The FDA’s decision on alemtuzumab stimulate neurologist activism! #MSBlog #MSResearch
“If you have been following the alemtuzumab rejection by the FDA story you will find this letter in the Lancet of interest.”
…. Has the US Food and Drug Administration asked for an impossible trial, or protected patients with multiple sclerosis from a drug with unknown benefits and clear risks?…
….. “I think it was a very disappointing decision”, says Richard Rudick, director of the Cleveland Clinic Mellen Center for Multiple Sclerosis. Rudick advocated for alemtuzumab on behalf of Genzyme at an advisory committee meeting in November, but says he donated his consulting fee to a charity…..
…. 70 clinicians, both with and without ties to the drug, have also signed an open letter to the FDA calling on the agency to reverse their decision. They argue that the CD52-targeting antibody—which depletes the lymphocytes that may drive the autoimmune disease—offers compelling efficacy and manageable toxicity for patients with few therapeutic options…..
…… But not everyone is convinced, and longstanding clinical trial design issues lie at the heart of the FDA’s rejection. FDA reviewers argue that the pivotal trials were vulnerable to bias because Genzyme ran open-label trials in which patients knew which drug they were on while neurologist raters were blinded. The setup, said FDA officials at the advisory meeting, could have skewed the baseline characteristics of the control and active groups (dropout in one trial was 12·6% in the control group and 2·3% in the active group). Clinical outcomes in multiple sclerosis are “highly subjective”, they added, and are susceptible to inadvertent or deliberate distortion from unblinded patients. If 6% of the interferon-treated control patients over-reported their symptoms (inadvertently, or because they had previously failed on interferon and wanted to be switched to a new drug) and 10% of alemtuzumab-treated patients under-reported their symptoms (perhaps because they had high hopes for alemtuzumab and didn’t want to be taken off the drug), the treatment-experienced pivotal trial can be written off as a false-positive result, showed one FDA analysis…..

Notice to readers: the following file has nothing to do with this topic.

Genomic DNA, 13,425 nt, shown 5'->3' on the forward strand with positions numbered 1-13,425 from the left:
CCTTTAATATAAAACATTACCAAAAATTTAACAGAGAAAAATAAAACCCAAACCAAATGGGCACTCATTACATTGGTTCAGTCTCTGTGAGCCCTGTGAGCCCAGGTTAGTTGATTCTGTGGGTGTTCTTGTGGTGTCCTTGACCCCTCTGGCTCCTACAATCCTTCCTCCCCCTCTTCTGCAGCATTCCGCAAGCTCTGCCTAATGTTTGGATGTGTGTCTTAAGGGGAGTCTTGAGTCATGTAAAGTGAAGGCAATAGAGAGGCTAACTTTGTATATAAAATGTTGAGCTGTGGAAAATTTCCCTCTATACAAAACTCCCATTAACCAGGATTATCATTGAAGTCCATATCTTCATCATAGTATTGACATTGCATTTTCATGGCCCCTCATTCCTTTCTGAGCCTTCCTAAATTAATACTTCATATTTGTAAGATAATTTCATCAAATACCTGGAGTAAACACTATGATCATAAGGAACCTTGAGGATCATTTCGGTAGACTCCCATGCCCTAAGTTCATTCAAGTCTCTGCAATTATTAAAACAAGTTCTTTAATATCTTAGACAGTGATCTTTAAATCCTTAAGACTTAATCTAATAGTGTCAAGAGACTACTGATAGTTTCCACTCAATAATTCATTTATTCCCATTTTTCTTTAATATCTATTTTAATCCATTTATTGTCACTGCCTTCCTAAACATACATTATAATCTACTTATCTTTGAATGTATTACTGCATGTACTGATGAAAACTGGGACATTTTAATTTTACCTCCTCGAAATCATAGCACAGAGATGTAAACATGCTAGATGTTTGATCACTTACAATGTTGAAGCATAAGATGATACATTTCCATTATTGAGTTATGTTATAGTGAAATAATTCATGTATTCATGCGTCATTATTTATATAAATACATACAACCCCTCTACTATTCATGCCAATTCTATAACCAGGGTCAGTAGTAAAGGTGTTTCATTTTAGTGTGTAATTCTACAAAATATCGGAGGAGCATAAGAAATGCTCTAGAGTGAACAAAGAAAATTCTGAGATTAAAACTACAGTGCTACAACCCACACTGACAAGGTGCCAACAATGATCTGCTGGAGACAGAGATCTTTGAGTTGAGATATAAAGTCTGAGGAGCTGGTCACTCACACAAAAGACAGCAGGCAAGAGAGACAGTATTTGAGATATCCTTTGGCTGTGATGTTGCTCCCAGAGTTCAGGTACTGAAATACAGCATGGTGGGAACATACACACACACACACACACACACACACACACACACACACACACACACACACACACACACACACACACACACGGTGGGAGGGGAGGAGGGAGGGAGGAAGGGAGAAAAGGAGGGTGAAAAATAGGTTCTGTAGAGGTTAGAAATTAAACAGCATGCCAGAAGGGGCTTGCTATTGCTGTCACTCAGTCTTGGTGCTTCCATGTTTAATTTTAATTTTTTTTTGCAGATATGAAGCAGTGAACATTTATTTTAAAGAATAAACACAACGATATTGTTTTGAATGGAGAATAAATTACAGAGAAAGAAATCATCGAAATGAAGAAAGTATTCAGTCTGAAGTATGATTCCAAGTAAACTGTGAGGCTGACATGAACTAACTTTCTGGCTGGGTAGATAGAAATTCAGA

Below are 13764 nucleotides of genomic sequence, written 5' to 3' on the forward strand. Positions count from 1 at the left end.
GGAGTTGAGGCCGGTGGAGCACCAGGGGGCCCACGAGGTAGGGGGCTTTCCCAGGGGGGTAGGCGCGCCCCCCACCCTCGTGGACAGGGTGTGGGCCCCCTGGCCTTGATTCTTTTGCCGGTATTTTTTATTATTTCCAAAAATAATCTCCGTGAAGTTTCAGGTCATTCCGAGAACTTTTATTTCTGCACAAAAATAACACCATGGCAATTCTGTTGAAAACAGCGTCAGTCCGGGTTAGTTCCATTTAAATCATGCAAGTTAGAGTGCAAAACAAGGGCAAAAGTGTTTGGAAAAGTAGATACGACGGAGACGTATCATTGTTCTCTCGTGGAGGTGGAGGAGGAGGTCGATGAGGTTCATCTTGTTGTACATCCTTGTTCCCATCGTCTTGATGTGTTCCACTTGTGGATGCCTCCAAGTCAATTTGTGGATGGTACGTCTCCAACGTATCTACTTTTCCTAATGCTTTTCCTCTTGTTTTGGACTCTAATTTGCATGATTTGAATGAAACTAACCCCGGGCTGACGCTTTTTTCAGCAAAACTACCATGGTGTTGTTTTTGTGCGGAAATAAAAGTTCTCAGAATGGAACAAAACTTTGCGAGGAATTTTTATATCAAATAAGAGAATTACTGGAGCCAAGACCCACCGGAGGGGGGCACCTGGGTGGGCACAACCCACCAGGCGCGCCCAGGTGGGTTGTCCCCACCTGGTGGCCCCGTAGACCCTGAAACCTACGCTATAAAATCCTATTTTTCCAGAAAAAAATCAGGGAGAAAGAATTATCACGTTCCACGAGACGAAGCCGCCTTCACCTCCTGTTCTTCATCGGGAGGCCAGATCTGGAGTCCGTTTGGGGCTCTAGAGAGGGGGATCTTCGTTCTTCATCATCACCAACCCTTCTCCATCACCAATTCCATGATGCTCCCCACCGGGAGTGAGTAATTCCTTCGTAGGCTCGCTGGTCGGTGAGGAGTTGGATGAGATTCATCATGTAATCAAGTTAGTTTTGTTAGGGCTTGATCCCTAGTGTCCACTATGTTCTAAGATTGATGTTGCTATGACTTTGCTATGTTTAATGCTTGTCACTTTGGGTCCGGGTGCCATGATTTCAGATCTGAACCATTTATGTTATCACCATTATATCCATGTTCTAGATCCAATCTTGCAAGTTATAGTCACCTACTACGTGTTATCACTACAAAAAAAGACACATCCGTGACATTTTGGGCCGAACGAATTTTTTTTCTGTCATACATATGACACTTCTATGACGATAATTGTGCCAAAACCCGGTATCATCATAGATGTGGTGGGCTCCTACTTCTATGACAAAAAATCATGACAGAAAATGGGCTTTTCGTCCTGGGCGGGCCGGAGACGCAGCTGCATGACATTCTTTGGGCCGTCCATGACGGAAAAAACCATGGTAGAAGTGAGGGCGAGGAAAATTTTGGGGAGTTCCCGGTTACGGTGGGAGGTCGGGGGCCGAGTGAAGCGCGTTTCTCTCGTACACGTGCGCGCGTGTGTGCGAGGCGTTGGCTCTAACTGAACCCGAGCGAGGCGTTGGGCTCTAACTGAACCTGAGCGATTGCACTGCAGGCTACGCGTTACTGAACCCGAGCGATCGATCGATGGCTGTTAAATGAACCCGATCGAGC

….. “I personally support the FDA’s decision”, Dennis Bourdette, director of the Multiple Sclerosis and Neuroimmunology Center at Oregon Health & Science University, tells The Lancet. “The considerable toxicity of alemtuzumab renders it inappropropriate for treating most patients with MS.” The drug’s risks include the potentially fatal immune thrombocytopenia, Graves disease, and opportunistic infections…..
….. Nathan Fountain, a neurologist at the University of Virginia School of Medicine who was chair of the November independent advisory panel, hopes that there is room for compromise. “It would have been wrong to approve the drug as a first-line treatment for MS”, says Fountain. “But for more aggressive disease, or for second line therapy, an approval would have been reasonable.” …..
….. Without some resolution, however, the community remains stuck in a bind. “The single-blinded design has its downsides, there is no question about it”, says neurologist Olaf Stüve of VA North Texas Health Care Systems. “But while you can design a double-blind study on paper, it’s not feasible to run it.” Alemtuzumab and interferon have different dosing schedules and different adverse event profiles, he explains, which would effectively unmask blinded patients…..
…. Even if trials were run only against a placebo comparator, or against an active comparator with placebo injections to make up the differences in dosing regimens, injection-site reactions could unmask participants. So what do you do when the FDA’s need for reliable data conflicts with the practicalities of running trials? With the MS specialty moving towards embracing active-comparator trials, the difficult question is particularly pressing. “It was a very complex decision”, says Stüve. “It’s hard to say whether they made the right or the wrong choice.”…….
“What do you think?”